Empowering women across Europe

Women and girls represent half of the world’s population, in other words, half of its potential. Extensive research has shown that empowering women triggers productivity and economic growth. However, there’s still a lot to be done to get the balance right. On the occasion of International Women’s Day, we take a look at how the EEA and Norway Grants are contributing to reducing the gender gap.

Photo credit: Promociona

Women still earn 20% less than men globally and remain disproportionately affected by poverty, lower education and discrimination in employment – just to name a few. To address this, it is essential to secure equal access to job opportunities at all levels, for both women and men. Here’s how projects supported by the EEA and Norway Grants are turning these challenges into opportunities.

More female managers in Spain

Only 17% of board members in the world’s biggest companies are women. Promociona, a Spanish project focusing on women in management, aims at tackling this issue in a concrete way. The programme identifies female talents in leadership and helps them develop their skills. The training helps the applicants reach their full potential and overcome barriers on their way to the top.

We are still far from achieving gender equality but given the number of people who are taking part in this project, I think that we can affirm that it is a success. 600 companies took part in the project – this means that 600 companies are now conscious of the added value that women bring to strategical decision-making!” says Susana Sanchiz, director of the project developed by the Spanish Confederation of Business and Organisation (CEOE).

Participants in the "Promociona" project that seeks to encourage a higher number of women executives on boards of directors.

To date, and as a direct result of the project, hundreds of Spanish companies have already committed to increase the number of women in management positions. That means over 800 female employees from some of the biggest companies in Spain have received business training, mentoring and coaching in order to improve their skills. So far, 51% of the participants have been promoted.

And it doesn’t stop there…

Promociona, which kicked off in 2013 under the EEA and Norway Grants, is still running today without our support. They are now launching the 7th edition of the project with 220 new applicants about to join the programme. Inspired by this impressive success, and with the help of the EEA and Norway Grants, the Portuguese Confederation of Business and Organisation (CIP) launched the same project in Portugal, called Promova.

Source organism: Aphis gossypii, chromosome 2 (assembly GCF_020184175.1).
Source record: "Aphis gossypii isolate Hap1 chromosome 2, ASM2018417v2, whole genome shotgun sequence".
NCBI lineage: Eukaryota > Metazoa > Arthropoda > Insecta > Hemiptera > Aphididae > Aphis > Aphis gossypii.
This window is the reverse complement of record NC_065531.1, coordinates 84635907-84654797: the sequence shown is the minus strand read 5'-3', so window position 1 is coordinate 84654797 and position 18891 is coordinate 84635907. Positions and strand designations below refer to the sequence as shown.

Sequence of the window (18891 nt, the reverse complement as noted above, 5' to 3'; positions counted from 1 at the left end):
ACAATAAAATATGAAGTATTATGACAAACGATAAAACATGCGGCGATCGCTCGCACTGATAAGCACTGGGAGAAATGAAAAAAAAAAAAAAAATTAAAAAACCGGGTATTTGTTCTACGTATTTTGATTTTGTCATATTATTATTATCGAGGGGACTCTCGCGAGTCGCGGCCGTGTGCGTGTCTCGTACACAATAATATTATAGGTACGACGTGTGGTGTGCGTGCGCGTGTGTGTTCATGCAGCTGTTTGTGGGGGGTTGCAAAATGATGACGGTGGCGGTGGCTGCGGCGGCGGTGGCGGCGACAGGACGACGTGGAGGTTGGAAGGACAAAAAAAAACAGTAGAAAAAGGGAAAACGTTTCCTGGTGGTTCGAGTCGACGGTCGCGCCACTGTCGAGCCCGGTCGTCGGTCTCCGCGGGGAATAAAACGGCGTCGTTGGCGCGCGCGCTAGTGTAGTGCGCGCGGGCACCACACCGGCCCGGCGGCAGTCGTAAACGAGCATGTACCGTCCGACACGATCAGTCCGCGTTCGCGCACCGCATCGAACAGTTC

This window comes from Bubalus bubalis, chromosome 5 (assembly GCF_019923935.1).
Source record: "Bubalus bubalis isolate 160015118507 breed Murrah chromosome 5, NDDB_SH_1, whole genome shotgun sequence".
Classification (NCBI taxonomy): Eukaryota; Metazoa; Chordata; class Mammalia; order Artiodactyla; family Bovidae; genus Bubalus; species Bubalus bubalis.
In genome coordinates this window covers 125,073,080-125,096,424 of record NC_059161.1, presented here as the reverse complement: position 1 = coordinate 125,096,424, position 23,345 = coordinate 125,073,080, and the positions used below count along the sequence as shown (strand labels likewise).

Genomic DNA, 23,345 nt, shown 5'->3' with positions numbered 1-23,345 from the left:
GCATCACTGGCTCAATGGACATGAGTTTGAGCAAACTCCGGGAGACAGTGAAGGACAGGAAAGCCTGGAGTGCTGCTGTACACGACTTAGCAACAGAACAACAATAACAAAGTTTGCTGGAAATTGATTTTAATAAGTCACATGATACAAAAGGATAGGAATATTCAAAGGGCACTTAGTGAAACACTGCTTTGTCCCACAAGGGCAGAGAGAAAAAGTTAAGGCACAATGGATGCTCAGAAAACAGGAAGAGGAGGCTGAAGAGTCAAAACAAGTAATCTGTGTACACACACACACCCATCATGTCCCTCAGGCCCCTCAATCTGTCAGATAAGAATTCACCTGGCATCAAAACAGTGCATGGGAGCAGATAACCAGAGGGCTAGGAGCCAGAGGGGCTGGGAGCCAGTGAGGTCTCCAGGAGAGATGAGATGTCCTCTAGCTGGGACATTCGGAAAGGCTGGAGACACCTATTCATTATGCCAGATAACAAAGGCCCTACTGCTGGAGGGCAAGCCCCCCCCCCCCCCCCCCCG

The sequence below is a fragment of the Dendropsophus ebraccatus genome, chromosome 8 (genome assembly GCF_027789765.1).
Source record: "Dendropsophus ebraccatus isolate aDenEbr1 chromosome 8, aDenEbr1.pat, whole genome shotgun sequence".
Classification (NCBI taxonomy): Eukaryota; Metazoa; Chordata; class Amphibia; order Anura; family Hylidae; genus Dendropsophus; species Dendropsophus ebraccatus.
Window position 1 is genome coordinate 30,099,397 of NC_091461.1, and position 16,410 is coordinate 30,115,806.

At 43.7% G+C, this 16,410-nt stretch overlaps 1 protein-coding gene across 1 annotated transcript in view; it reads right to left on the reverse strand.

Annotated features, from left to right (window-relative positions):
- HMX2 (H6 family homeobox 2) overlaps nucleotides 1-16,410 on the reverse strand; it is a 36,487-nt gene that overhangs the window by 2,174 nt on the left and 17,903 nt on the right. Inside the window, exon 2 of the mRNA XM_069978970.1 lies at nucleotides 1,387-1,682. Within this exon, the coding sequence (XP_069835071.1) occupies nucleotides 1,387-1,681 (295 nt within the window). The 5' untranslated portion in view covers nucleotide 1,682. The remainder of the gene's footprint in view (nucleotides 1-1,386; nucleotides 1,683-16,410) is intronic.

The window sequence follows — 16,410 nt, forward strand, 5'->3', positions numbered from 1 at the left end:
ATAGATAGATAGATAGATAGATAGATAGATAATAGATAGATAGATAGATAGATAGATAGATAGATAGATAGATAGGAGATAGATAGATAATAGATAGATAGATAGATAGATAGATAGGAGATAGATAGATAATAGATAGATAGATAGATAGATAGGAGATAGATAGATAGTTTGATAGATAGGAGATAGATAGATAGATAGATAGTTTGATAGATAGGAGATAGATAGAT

“There were 46 applications to the Promova project, which reinforces our conviction that there are already a great number of companies in Portugal aware of the importance of gender equality in senior management” say Margarida Barreto and Isabel Cardoso from CIP. The training program will start on the 25th of March with 30 participants.

Empowering women in IT at European level

Another inequality in the labour market is the underrepresentation of women in the ever-growing IT sector. In the next years, positions will increasingly require digital skills – we can’t afford to leave half the workforce behind. According to Helena Lovegrove, director at DIGITALEUROPE, only 1.4% of total female workers in OECD countries have jobs that develop, maintain and operate ICT systems, compared to 5.5% of the male workers.

Left unclosed, this digital gap will lead to missing out on female talent, innovation and entrepreneurship – and further widen the gender gap.

“With skills comes confidence, and with skills and confidence come jobs” says Helena Lovegrove.

“The technological revolution that we are witnessing contributes so much to our economy and to society in general that we cannot afford to leave half of the population out of it” says Yaiza Rubio, intelligence analyst for Digital Telefonica.

To tackle this issue, the Women4IT project supported by the EEA and Norway Grants’ Fund for Youth Employment focuses on increasing young women’s employability in digital technologies, as well as strengthening their role in the economy. The project will focus on assessing digital needs, and offer training and guidance to 1 000 women across seven countries in Europe (Greece, Ireland, Latvia, Lithuania, Malta, Romania and Spain). The project will also reach up to 10 000 youth through digital career awareness activities. 

 “Opportunities for young women can be significantly enhanced with the relevant digital skill set. This assists in redressing the gender balance in tech roles where women are traditionally under-represented. This, in turn, leads to greater economic stability on an individual, local and regional level.” explains Sean Coyne, Digital Transformation Advisor of Code Institute Ireland and a partner in this programme.

More information

Find out more about the International Women’s Day #IWD2020 #EachforEqual.

Find out more about the Fund for Youth Employment and the project Women4IT.

Find out more about the projects Promociona and Promova.